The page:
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$55m Crude Oil shipment: Court dismisses suit against Agip

  8 Mai      5        Economy (13115),


Lagos, May 8, 2019 (NAN) – A Federal High Court in Lagos, Southwest of Nigeria, on Wednesday, dismissed a 55 million dollars debt recovery suit filed by the Federal Government of Nigeria against Agip Oil Company Ltd, over insufficient evidence.

The suit was filed in 2016 by FG counsel, Prof. Fabian Ajogwu, SAN, seeking to recover almost 12 billion dollars in missing crude oil revenue from some international oil companies.

The plaintiff is claiming the sum of 55 million dollars against Agip, representing a shortfall in the amount of excess crude oil lifted out of Nigeria, onboard the vessel MT Cosmos.

Delivering judgment on Wednesday, Justice Mojisola Olatoregun, first gave a highlight of the facts of the case as stated in the plaintiff’s claim, and also the various arguments as canvassed by parties in support of their respective cases.

Reiterating to the reliefs sought by parties, the court posed a pertinent question “Has the plaintiff succeeded in proving its case to entitle it to a grant of the reliefs sought,”?

In answer, the court held that it is trite and settled law, that he who asserts must prove, adding that although allegations were made, the plaintiff failed to establish same on a preponderance of evidence.

“The burden of proof starts with the plaintiff and keeps shifting until all the required evidence is placed before the court.

“Exhibit DA 10 shows that MT Cosmos was nominated to ship 949,096 barrels of crude oil and exhibit DC 10 from the Ministry of Petroleum Resources, shows the barrel of crude oil as 949,096 barrels from MT Cosmos.

“The plaintiff cited the same bill of lading number, but I have no reason to suggest that the bill of lading covers the excess 500,000 barrels of crude oil.

“While I do not have any evidence to suggest that it is impossible for the defendant to carry undeclared crude oil from Nigeria, I have no evidence to show that MT Cosmos carried the excess 500,000 barrels of crude oil with same bill of lading,” she held

The court held that the plaintiff failed to prove its case by supplying the requisite evidences, adding that the main purpose of final addresses is to assist the court .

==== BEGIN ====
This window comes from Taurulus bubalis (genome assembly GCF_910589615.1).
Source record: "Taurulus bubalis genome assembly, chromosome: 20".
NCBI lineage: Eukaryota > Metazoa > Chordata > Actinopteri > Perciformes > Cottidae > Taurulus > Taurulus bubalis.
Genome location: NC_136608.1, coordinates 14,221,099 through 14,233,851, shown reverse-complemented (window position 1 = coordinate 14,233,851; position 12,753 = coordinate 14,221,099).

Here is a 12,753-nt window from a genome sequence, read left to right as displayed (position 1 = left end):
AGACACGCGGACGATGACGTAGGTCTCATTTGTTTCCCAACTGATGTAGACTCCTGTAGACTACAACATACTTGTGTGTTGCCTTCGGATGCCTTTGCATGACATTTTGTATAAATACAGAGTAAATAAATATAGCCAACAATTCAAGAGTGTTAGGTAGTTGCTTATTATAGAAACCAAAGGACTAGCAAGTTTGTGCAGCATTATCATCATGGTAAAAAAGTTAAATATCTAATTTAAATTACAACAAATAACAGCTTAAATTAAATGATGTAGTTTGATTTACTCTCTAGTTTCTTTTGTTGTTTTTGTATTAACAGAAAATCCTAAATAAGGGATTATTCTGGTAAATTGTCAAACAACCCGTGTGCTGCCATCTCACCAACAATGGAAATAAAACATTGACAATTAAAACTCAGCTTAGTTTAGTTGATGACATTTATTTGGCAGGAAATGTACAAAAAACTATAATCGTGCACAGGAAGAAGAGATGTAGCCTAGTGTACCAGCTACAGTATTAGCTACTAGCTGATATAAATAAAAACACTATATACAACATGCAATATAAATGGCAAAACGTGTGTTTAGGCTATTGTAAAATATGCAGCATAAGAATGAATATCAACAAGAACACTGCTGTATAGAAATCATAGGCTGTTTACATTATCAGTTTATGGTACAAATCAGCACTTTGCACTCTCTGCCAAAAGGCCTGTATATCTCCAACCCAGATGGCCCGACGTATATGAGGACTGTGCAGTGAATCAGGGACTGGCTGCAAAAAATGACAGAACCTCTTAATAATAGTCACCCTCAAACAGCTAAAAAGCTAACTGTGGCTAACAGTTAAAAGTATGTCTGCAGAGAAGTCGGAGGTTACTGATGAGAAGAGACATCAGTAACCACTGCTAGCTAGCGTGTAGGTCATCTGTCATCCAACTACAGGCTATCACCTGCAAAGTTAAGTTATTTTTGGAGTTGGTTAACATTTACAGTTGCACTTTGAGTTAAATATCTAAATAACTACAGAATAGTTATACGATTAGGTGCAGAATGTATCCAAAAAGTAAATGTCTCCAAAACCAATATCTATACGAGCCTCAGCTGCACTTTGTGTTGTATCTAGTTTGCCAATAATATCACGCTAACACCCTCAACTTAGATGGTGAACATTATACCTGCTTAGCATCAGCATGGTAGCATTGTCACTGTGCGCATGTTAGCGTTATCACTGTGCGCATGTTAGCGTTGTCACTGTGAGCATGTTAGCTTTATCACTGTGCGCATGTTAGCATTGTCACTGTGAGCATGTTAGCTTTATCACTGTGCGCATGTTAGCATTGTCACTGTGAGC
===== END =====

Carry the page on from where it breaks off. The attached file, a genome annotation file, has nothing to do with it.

“It is trite law that whoever asserts, must prove that the facts exists; no amount of brilliant address can make up for a lack of evidence.

“The plaintiff failed to make out a case that 500,000 barrels of crude oil was offloaded in Pennsylvania; the case of the plaintiff fails on the lack of proof on the preponderance of evidence.

“At this stage, I do not find it necessary to proceed with the evaluation of the other reliefs .

” I, therefore, proceed to make an order dismissing this suit; it is hereby dismissed,” the court held.

Meanwhile, the plaintiff has indicated its intention to take the case through the due process of the law.

Speaking to newsmen, afterwards, plaintiff counsel, Ajogwu, said “The Federal Government shall be taking the case through the due process of the law,”

NAN reports that during trial, the plaintiff called one witness and tendered three exhibits before the court, while the defendant also called one witness and tendered 12 exhibits.

FG accused Agip of under-declaring the volume of crude oil it shipped out of the country between January 2011 and December 2014.

Government claims that Agip short-changed it to the tune of 55million dollars.

The federal Government filed the suit, to recover the lost revenues arising from undeclared and under-declared crude oil shipments from Nigeria to different parts of the world.

The plaintiff had therefore, prayed the court to compel the oil firm to pay the said sum, with an annual interest rate of 21 per cent

Meanwhile, the court also dismissed a similar suit against Brasoil, seeking to recover the sum of 4.8million dollars in missing oil revenue.

NAN reports that the federal government had also sued Total E&P Nig. Plc, alleging that the oil company under-declared the volume of crude oil it shipped out of the country between January 2011 and December 2014.

Government accused the oil company of short-changing it to the tune of 245 million dollars, by allegedly shipping several barrels of crude oil out of Nigeria, without making due remittance to the government.

Similar suits are also pending against Chevron Nigeria Ltd, Chevron Petroleum Nigeria Ltd, Shell Western Supply & Trading Ltd among others.

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